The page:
31 Days of Stories 2011, Day 12: “Twilight of the Superheroes” by Deborah Eisenberg

May 12, 2011 by · Leave a Comment 

From Twilight of the Superheroes

The title story in Deborah Eisenberg’s 2006 collection is surpassingly sad. Being, at least in part, about the immediate aftermath of 9/11 in New York City, it could hardly be otherwise. But “Twilight of the Superheroes” is about much more than 9/11. It is most insistently about loss – of youth, of innocence, of life, of illusions. It is also a subversive and angry attack on the myth of American exceptionalism, the notion that the American empire is immune to the tides of history.

The story opens ironically, with one of its central characters, Nathaniel, projecting into the future and imagining telling his grandchildren the story of what happened at the stroke of midnight on January 1, 2000. The Y2K paranoia that gripped the world prior to the turn of the millennium famously failed to amount to anything and there was an almost palpable sense of anticlimax: “We held our breath … And there was nothing! It was a miracle. Over the face of the earth, from east to west and back again, nothing catastrophic happened at all.”

The catastrophe, of course, was not eradicated, but merely deferred. Nathaniel sublets an apartment overlooking Ground Zero, and on the morning of the terrorist attacks, he and his roommates were out on their balcony enjoying the view and the beautiful day. Three years later, they are entertaining Russell, a friend of one of the roommates, who comments approvingly on the view from their balcony.

Well, sure, who knows where Russell had been? Who knows where he would have been on that shining, calm, perfectly blue September morning when the rest of them were here having coffee on the terrace and looked up at the annoying racket of the low-flying plane? Why should they expect Russell – now, nearly three years later – to imagine that moment out on the terrace when Lyle spilled his coffee and said, “Oh, shit,” and something flashed and something tore, and the cloudless sky ignited.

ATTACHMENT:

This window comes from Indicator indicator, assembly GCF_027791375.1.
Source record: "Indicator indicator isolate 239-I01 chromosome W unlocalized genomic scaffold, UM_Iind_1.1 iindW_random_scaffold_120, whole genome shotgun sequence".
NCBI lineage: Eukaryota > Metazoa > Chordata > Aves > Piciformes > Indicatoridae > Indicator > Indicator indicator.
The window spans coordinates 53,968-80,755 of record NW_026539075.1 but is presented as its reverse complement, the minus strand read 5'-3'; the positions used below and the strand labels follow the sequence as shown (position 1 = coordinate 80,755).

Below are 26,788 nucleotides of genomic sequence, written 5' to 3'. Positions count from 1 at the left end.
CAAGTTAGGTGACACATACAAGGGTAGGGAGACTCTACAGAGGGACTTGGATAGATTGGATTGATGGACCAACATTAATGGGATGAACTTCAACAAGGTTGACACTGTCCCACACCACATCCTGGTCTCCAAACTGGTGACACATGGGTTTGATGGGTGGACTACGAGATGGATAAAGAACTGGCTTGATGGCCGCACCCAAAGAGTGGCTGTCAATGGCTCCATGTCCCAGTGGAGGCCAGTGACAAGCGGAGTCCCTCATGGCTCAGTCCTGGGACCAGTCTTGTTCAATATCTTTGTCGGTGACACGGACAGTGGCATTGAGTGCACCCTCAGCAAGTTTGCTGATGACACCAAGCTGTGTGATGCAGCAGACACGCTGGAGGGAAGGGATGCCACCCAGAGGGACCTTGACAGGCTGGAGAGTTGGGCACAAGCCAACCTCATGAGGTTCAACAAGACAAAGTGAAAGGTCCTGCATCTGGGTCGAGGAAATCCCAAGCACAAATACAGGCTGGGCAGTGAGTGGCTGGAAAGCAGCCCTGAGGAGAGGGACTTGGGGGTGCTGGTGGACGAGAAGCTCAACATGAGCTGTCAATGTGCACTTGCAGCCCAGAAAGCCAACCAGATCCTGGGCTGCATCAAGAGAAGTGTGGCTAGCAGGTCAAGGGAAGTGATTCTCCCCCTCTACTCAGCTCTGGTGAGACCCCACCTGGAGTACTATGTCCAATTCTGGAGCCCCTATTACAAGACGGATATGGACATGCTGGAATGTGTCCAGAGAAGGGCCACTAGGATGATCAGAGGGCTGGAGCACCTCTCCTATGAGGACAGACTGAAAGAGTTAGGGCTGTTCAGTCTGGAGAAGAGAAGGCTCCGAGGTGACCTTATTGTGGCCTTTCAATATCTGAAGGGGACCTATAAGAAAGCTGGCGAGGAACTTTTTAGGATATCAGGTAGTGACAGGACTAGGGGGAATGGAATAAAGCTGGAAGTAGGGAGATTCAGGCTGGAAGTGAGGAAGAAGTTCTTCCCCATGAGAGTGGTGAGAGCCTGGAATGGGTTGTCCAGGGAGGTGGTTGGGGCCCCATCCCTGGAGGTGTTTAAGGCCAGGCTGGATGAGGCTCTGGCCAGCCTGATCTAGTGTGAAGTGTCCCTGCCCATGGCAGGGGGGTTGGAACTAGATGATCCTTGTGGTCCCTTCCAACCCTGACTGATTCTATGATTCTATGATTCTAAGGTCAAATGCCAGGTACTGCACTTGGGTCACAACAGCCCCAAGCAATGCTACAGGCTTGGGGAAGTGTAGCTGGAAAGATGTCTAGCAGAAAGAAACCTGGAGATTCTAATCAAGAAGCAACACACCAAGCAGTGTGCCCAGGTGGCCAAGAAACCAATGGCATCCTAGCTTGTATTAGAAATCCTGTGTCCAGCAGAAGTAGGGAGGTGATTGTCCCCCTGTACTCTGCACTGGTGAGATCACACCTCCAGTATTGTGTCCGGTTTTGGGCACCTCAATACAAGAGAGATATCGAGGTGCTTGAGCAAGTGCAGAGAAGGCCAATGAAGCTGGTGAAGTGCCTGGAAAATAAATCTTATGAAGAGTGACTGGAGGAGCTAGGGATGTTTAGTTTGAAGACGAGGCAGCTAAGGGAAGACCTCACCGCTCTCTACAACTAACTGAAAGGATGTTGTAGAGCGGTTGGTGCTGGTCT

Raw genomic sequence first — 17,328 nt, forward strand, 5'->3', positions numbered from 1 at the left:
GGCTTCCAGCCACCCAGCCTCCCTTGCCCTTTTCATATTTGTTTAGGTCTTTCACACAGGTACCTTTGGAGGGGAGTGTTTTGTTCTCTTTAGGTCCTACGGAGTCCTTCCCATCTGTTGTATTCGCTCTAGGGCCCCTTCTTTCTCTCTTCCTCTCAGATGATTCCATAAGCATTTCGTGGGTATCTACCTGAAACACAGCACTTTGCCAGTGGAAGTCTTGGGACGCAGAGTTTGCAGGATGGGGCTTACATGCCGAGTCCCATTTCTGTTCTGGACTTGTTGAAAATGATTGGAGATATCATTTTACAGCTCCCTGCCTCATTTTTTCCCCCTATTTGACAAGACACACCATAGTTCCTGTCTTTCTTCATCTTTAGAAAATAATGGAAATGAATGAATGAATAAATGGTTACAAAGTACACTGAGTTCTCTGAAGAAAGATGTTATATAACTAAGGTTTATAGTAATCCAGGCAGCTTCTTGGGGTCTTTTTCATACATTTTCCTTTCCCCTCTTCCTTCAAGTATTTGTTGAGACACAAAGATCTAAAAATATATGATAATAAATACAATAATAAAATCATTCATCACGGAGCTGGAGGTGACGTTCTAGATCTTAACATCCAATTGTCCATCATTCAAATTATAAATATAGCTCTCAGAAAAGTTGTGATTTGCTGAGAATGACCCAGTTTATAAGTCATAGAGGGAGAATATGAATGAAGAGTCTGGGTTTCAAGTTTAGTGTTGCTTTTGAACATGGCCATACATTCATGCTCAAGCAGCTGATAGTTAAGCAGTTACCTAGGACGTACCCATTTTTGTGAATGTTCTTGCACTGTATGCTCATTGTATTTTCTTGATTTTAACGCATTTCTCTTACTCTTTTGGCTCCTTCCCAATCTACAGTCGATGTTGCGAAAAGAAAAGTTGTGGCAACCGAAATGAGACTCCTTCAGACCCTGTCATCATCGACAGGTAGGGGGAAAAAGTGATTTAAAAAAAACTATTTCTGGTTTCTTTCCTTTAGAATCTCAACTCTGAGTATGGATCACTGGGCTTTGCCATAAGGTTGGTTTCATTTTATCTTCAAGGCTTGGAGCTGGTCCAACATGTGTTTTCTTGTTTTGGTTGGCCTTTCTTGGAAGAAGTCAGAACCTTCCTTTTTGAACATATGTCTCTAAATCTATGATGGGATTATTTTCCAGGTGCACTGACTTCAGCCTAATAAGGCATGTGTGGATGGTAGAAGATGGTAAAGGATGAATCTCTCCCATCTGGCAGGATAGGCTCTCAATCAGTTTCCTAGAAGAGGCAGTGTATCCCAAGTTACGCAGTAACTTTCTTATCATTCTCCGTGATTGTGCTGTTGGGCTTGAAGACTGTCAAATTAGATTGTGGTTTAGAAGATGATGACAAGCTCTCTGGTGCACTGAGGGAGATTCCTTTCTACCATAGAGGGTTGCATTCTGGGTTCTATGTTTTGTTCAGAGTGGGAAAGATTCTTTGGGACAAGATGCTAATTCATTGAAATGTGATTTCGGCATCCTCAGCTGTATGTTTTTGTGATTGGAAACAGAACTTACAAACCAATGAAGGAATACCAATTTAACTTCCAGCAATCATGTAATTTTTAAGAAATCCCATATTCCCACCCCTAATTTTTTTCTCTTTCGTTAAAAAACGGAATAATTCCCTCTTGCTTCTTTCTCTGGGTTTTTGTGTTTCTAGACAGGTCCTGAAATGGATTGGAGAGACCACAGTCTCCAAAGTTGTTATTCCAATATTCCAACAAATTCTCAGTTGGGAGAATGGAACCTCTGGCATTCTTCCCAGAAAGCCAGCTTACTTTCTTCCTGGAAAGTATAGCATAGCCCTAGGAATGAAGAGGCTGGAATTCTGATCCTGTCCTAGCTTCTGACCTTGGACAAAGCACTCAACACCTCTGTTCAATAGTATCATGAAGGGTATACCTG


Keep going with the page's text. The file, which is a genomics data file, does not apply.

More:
Nathaniel’s parents, Rose and Isaac, are the children of old world Jews from Eastern Europe; they have absorbed the stories of the war and Stalin, and are thankful that Nathaniel’s brothers grew up to be “blindingly inconspicuous.” Nathaniel, by contrast, worries his parents because of his “bizarre” friends, his choice of profession (“architecture, an unreliable future”), and his penchant for drawing comic books.

Nathaniel authors a series of comics “doted on by whole dozens, the fact was, of stoned undergrads.” The comics star Passivityman, a hero whose “rallying cry, No way … once rang out over the land, demobilizing millions” but “has since been altered by Captain Corporation’s co-optophone into, Whatever.” (Eisenberg here displays a strong affinity for the pop cultural references and linguistic playfulness of Margaret Atwood.) Following the events of 9/11, Nathaniel drifts into lethargy and Passivityman loses his appeal. “I guess he’s sort of losing his superpowers,” Nathaniel shrugs.